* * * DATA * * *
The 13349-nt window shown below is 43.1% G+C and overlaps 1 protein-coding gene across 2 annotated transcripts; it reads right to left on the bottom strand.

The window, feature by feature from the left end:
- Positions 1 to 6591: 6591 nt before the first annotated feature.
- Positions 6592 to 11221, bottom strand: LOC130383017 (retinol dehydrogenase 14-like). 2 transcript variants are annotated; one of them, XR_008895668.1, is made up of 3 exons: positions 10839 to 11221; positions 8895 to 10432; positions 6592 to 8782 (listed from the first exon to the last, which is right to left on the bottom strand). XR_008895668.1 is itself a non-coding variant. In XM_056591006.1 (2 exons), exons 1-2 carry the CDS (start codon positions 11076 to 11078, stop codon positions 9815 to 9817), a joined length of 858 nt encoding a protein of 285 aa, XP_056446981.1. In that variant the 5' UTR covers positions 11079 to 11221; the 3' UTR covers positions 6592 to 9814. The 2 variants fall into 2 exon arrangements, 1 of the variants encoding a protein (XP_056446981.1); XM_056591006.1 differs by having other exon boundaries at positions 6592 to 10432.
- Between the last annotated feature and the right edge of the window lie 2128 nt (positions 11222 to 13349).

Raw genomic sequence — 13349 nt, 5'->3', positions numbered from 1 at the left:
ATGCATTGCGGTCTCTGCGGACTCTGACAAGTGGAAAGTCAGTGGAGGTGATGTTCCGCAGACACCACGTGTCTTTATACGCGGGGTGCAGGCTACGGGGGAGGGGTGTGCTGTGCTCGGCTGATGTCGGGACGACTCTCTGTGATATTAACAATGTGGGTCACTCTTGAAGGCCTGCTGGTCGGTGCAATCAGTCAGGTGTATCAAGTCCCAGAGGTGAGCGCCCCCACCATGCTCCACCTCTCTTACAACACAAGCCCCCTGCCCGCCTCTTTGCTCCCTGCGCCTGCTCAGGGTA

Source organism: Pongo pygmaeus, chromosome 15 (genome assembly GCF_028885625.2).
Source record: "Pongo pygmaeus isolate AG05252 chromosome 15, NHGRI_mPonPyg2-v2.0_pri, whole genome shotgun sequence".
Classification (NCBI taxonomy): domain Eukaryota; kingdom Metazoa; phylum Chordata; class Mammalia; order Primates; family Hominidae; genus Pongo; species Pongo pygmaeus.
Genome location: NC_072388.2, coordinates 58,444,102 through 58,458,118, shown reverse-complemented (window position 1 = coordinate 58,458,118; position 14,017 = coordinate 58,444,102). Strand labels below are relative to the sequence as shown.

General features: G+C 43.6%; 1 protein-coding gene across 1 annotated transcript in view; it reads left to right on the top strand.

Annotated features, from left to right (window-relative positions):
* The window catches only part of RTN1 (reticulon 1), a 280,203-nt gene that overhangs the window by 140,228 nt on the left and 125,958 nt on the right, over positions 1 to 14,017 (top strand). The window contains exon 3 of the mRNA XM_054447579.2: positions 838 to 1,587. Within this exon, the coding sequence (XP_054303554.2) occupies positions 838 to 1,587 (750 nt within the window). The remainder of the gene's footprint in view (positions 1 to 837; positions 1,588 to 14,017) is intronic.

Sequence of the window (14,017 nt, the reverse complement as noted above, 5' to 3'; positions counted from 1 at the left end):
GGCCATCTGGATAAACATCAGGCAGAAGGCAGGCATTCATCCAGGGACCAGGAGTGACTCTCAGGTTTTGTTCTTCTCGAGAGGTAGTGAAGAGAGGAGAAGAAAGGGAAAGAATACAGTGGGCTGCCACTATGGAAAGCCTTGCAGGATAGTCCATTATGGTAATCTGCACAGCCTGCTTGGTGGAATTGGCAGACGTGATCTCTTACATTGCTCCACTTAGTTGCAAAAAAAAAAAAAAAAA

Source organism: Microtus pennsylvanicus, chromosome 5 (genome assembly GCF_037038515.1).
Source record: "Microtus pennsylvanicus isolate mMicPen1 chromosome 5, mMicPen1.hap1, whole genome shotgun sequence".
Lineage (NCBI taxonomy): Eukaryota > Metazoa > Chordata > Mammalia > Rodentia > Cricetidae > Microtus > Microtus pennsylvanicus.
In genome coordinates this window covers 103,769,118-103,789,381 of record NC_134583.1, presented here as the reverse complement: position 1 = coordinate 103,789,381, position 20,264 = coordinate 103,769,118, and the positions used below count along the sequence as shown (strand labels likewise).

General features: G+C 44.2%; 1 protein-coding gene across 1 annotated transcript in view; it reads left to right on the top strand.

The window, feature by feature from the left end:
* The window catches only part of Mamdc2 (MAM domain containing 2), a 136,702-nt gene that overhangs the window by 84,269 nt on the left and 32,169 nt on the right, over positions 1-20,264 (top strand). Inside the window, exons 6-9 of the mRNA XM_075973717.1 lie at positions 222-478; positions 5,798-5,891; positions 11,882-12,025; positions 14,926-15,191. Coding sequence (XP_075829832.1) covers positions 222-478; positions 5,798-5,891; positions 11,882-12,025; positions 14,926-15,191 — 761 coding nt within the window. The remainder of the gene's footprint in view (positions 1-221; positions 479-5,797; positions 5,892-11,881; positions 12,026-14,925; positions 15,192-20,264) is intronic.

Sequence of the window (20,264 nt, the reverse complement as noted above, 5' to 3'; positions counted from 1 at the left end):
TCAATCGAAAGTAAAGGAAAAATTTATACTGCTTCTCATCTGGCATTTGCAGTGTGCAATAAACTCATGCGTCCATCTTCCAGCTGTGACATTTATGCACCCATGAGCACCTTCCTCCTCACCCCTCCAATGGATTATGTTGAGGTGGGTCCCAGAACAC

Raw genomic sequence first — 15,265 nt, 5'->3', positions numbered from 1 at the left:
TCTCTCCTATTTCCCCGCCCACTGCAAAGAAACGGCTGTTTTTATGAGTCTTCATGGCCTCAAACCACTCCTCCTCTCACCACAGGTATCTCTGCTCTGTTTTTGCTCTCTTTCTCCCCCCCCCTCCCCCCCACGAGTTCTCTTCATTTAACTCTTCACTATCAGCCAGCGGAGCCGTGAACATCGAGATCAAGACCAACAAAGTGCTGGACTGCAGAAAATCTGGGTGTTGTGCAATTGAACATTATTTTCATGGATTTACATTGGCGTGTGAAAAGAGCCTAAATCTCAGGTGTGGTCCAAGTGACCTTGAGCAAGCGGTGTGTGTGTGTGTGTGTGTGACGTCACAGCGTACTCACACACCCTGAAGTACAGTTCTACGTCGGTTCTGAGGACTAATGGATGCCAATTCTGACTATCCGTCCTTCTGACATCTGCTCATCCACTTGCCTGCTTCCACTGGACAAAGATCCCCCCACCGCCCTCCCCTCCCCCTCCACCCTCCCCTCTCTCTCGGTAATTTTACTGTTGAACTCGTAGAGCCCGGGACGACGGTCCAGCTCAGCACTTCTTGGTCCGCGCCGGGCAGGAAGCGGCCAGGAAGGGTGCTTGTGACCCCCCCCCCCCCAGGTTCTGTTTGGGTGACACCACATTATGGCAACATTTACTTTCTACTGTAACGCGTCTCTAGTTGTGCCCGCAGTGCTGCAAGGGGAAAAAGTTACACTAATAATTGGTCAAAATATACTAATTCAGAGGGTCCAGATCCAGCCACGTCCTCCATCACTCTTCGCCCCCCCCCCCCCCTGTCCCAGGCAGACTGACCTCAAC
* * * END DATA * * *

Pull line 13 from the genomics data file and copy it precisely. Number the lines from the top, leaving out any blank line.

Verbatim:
Annotated features, from left to right (window-relative positions):